Edmonton COVID-19 victim, 40, documents final days on Instagram

EDMONTON — A 40-year-old Edmonton man who recently died from COVID-19 documented his deteriorating health on social media.

Ricky Lam, nicknamed ‘The Fan Guy’ in the city’s nightclub scene, wrote about trouble breathing, harsh coughing and extreme fatigue in a series of Instagram posts over the past week.

“At the emergency because my breathing has suddenly gotten worse. Had a lot of symptoms till now but don’t have my test results yet,” Lam posted on Nov. 20.

A day later, he wrote about suddenly having increased lung capacity. In the following post on the same day, he wrote that he’d “spoken too soon” and that he was being sent home.

The same day, Nov. 21, he posted he had indeed tested positive for COVID-19.

According to his three final posts, his condition only worsened from there.

“That was a huge shocker to see that,” said Lam’s cousin, Lisa Friesenhan.

“I started reaching out to find out what happened and more importantly want to know… ‘Is he OK?’”

But he wasn’t. Lam died in hospital on Nov. 24, the day after his final post.

“I think that’s what people need to know and need to hear: that a healthy 40-year-old guy full of energy, full of life, can be floored within a few days,” said Lillian Lopez, one of several of Lam’s family members who spoke to CTV News.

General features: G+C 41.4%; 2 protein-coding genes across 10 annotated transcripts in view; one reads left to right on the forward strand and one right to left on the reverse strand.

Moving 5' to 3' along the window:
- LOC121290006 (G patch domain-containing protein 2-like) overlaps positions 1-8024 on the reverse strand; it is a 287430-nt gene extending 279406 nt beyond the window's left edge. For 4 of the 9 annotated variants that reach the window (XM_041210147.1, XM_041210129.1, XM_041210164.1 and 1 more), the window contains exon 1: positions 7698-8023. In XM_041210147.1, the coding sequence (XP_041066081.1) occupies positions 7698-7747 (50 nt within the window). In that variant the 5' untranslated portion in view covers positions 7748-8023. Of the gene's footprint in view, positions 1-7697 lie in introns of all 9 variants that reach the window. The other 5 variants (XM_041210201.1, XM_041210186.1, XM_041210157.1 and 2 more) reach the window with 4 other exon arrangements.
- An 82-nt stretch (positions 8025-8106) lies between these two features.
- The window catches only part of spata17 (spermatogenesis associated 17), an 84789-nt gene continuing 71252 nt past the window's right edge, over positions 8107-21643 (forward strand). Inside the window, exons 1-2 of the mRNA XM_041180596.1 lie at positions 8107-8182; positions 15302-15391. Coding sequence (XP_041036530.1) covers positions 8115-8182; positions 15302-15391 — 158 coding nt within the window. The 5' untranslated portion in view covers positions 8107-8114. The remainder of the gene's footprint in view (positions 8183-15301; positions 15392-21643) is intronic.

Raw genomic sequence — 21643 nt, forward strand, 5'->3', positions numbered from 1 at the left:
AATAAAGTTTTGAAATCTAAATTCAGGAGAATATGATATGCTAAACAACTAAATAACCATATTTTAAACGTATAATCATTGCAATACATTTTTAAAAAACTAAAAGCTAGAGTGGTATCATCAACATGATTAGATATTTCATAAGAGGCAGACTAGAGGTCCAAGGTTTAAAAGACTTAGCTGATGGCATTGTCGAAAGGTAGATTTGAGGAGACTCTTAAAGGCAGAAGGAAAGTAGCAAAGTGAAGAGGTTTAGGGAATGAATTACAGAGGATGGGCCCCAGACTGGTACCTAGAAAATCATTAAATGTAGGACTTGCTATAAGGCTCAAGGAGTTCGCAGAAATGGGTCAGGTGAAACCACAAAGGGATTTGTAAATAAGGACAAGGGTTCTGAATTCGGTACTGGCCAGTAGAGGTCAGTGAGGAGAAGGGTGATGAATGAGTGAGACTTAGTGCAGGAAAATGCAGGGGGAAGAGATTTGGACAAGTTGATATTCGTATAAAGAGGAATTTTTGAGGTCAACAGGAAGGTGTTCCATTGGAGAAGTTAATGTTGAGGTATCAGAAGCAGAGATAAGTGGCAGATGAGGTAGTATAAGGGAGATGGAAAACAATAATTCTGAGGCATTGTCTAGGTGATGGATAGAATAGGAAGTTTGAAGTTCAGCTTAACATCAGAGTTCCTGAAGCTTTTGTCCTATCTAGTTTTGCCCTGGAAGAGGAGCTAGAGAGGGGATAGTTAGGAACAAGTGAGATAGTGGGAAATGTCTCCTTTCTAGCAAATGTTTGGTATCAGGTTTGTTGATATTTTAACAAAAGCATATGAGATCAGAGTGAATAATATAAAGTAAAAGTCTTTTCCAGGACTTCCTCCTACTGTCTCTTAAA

“(This) shows shows it can hit hard and it can hit anybody,” said Lopez.

‘LIFE OF THE PARTY’

Ricky Lam’s outgoing nature and love of singing didn’t really jive with a pandemic lifestyle, but loved ones said he tried to make the best of it.

“During the start of the pandemic, each day he would sing a song,” said Petterson Lam, who chose Ricky as his best man for his wedding.

“He did sing at my wedding, as well,” the cousin said, calling Lam “natural performer.”

Family members say he earned the nickname ‘The Fan Guy’ for bringing a literal fan onto dance floors at bars and nightclubs, a prop they said endeared him to fellow club-goers.

“Going through condolences on Facebook and seeing how much Ricky had touched so many lives, it means a lot,” said Lam.

Friesenhan said Lam was also someone who liked to make people feel included.

“He was just open. Open about who he was and how he was feeling. I think that’s partly why he was so open about what was going on on his social media platform,” she said.

“I wonder if he wanted to make sure if other people would also feel comfortable sharing.”

FUNERAL COMPLICATIONS

Adding to their grief, Ricky Lam’s family is uncertain what to do about funeral arrangements.

Restrictions, introduced the same day Lam died, cap funeral attendances at 10 people.

“We know so many people would like to celebrate Ricky’s life, we’re just not sure how that’s going to happen right now,” said Friesenhan.

Cousins said Lam’s older brother lives in British Columbia and that the family has already suffered devastating loss in 2020.

“Right now, it’s so difficult for (Ricky’s dad) what to do or how to best handle it,” said Friesenhan, “(He) had to bury his wife earlier this year and now he’s lost his youngest son, so it’s hard.”


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